Review: Fantastic Beasts and Where to Find Them

November 25, 2016 0

It has been said films which are set in the 20’s do not do well at the box office, and I understand this is true of Fantastic Beasts and Where to Find Them, which had, according to Warner Brothers, a somewhat disappointing opening weekend. If you are looking for all Harry Potter, all the time, of course you aren’t going to want to see this movie. It’s set in the US, and in a different time period. The central figure in the film is Newt Scamander, whom many of you might know as the author of the textbook Fantastic Beasts and Where to Find from the Potter series.

Turns out Newt is the Jane Goodall of the magical world. Newt has a mission–to help his fellow wizards realize the magical creatures they share the world with are not as dangerous as the ban in the US would make them appear. Well, let’s be realistic. They’re dangerous like all animals are dangerous, but Newt is a trained professional and unnaturalist, if you like. Newt’s a quirky, captivating character, very interesting and single-minded, so the film must be supported by some other emotional layers. Unfortunately, the female lead, an ex-female Auror, Tina Goldstein, is kind of lackluster and dull.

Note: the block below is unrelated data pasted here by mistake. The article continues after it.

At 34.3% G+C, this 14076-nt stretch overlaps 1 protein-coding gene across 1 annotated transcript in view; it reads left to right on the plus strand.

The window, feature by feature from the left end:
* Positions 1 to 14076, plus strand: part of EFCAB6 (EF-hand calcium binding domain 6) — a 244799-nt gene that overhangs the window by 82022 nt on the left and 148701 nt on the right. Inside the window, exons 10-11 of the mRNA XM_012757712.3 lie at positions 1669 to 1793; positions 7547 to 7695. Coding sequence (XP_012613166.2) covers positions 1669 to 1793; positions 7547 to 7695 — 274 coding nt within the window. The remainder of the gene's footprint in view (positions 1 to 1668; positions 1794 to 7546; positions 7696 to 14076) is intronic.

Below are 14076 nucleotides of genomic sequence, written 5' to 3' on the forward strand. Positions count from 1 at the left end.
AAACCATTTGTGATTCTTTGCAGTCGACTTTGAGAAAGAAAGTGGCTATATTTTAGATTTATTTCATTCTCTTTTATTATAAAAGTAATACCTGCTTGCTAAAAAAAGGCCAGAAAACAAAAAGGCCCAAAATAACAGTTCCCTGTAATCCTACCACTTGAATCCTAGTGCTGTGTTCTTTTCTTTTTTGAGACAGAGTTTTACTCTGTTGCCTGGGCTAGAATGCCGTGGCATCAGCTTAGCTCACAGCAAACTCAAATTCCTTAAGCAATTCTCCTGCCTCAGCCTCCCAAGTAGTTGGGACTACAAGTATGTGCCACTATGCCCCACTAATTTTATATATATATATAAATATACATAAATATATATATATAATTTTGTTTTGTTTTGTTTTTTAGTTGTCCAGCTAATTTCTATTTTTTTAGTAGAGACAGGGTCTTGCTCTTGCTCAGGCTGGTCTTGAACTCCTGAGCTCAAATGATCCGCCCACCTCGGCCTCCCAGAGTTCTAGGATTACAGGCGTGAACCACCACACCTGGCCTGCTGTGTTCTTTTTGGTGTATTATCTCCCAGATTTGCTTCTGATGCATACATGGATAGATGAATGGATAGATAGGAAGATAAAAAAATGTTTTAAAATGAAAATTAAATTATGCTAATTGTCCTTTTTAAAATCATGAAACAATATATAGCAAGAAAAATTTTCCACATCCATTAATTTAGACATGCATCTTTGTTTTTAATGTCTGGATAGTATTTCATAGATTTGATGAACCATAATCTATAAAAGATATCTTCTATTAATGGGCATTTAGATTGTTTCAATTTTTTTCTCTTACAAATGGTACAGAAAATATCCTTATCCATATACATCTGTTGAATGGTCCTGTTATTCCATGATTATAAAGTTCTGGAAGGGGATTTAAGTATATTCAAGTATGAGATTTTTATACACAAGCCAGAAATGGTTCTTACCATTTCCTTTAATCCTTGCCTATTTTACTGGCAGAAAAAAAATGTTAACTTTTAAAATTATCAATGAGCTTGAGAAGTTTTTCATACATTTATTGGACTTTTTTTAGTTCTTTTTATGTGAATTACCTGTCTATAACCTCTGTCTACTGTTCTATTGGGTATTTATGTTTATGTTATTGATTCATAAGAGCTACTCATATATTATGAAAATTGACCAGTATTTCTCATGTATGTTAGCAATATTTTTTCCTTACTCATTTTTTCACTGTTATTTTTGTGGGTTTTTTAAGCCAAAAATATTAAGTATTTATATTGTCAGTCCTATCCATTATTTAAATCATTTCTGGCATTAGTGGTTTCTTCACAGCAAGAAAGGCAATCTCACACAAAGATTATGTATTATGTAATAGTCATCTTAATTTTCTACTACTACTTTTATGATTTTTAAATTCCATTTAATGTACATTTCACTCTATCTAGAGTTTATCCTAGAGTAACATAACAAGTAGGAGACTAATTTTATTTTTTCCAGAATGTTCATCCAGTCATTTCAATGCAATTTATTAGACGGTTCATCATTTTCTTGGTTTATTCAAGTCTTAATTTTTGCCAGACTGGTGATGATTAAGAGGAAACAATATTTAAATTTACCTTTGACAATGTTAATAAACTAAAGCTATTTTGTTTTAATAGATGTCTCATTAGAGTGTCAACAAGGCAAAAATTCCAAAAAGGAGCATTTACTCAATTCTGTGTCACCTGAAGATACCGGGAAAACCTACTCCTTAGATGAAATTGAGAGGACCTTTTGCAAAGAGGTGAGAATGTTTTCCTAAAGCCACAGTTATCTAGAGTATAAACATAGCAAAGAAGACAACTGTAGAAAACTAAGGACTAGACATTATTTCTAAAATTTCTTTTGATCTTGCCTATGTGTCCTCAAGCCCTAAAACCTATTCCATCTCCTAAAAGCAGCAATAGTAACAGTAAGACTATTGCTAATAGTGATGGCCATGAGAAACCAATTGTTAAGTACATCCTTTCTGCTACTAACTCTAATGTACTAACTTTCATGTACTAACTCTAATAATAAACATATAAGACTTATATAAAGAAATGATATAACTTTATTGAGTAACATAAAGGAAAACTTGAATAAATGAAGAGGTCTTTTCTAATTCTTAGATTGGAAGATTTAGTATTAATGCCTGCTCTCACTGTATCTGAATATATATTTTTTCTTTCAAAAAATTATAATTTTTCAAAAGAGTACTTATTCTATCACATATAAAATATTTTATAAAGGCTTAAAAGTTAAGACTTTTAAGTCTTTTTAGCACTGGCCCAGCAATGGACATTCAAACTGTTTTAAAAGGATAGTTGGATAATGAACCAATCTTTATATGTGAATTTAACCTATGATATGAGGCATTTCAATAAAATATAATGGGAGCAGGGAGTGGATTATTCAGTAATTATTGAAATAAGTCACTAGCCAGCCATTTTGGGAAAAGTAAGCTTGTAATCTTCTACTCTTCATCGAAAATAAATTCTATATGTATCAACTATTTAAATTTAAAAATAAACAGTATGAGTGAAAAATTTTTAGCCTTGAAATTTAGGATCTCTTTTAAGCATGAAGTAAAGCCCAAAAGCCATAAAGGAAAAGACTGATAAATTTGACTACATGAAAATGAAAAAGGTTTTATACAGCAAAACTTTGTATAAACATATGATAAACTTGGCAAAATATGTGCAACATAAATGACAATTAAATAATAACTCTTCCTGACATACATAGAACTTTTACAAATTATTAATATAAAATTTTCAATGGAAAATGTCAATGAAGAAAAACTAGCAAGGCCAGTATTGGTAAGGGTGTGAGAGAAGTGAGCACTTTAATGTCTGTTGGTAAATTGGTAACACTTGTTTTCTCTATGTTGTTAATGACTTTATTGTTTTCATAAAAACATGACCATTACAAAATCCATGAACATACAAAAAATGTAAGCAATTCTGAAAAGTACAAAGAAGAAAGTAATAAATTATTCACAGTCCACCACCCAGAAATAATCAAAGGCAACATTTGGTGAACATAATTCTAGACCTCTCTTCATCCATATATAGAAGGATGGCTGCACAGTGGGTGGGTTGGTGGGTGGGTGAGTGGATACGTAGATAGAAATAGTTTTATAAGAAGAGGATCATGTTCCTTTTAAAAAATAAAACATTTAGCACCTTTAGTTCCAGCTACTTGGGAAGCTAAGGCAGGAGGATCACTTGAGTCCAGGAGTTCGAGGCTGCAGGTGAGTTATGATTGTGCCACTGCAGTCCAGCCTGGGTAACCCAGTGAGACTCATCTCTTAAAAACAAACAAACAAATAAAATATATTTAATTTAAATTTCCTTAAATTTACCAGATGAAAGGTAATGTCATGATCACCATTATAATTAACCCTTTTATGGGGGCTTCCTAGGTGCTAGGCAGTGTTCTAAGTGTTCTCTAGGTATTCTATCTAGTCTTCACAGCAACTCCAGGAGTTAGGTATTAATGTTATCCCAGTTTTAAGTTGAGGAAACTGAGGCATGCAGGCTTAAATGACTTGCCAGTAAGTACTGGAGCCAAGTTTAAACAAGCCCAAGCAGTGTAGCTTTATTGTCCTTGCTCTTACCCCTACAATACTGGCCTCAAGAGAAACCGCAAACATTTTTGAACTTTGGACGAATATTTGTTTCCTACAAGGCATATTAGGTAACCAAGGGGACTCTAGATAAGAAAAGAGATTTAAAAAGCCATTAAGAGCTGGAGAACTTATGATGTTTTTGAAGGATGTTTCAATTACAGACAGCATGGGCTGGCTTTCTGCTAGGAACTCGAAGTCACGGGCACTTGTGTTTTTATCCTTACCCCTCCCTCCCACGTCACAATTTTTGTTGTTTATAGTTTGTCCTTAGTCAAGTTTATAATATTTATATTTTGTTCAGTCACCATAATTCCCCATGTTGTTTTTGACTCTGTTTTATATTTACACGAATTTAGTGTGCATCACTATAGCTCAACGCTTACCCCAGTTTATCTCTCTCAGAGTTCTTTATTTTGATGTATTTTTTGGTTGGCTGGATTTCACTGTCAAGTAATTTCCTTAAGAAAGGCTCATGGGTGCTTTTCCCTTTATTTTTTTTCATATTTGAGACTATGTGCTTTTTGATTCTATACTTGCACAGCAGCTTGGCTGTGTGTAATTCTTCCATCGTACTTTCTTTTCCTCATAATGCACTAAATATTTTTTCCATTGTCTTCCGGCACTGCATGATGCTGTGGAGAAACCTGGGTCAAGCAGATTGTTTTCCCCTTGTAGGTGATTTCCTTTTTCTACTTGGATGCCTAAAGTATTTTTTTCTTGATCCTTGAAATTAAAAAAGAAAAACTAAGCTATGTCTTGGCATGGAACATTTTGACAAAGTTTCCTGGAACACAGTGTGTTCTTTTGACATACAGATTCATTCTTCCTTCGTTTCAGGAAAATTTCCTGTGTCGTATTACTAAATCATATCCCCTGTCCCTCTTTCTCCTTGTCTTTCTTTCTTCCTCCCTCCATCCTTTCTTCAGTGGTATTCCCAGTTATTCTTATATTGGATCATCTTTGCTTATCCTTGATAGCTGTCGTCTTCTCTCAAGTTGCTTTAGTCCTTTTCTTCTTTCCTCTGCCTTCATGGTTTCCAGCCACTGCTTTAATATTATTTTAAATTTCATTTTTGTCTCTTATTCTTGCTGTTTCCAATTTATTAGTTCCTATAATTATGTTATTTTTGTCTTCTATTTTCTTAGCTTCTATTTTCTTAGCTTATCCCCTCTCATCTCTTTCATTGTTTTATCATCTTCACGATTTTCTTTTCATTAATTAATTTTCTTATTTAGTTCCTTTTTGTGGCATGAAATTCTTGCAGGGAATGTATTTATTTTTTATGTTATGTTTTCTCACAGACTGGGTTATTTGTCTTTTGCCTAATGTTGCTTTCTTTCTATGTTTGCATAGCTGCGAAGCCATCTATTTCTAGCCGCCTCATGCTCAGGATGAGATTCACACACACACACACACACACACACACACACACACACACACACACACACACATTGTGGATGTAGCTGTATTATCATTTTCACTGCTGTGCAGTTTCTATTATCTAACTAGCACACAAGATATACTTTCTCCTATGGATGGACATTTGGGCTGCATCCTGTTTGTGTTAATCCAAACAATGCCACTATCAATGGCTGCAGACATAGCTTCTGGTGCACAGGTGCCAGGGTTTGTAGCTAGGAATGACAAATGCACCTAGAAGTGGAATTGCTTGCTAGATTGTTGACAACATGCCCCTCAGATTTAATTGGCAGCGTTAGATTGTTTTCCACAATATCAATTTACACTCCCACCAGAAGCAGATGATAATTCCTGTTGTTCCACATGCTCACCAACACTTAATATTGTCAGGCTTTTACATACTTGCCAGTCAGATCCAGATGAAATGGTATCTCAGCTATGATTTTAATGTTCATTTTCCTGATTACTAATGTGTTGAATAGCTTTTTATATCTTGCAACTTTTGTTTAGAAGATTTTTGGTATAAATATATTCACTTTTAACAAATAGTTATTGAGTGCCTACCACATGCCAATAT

However, it is in the supporting characters where one finds the real emotional meat of the film. One Jacob Kowalski, a non-mag (Muggle to those of you in the know) ends up involved in the plot and seems like he will be the butt of jokes, but turns out to be a stalwart friend and yes, a romantic lead. Tina’s sister, Queenie, is a mage who reads minds, and is a charming, sweet woman. The chemistry between Queenie and Jacob is all the more poignant because Jacob is not allowed to remember his interactions with wizards at the end, a strange unnatural American law, as Newt points out to Tina.

The other emotional plot involves the manipulation of an orphan named Creedence, who has been adopted by the  anti-Wizard organizer of Second Salem. Creedence is manipulated by Mr. Graves, a wizard high in the Magical Congress of the United States, who thinks he is the way to a dangerous young wizard who has a powerful, evil occulus. I can’t reveal much here without revealing a lot of spoilers, but this plot also has emotional depth, and also reveals Tina at her best.

If you want to see more of the Potterverse, as in not more Harry Potter, but more of J.K. Rowling’s Wizarding World, this is a great way to go. Costumes are wonderful. Special effects are great. Newt is winning. Queenie and Jacob are fantastic. Go check it out and give it the love it deserves.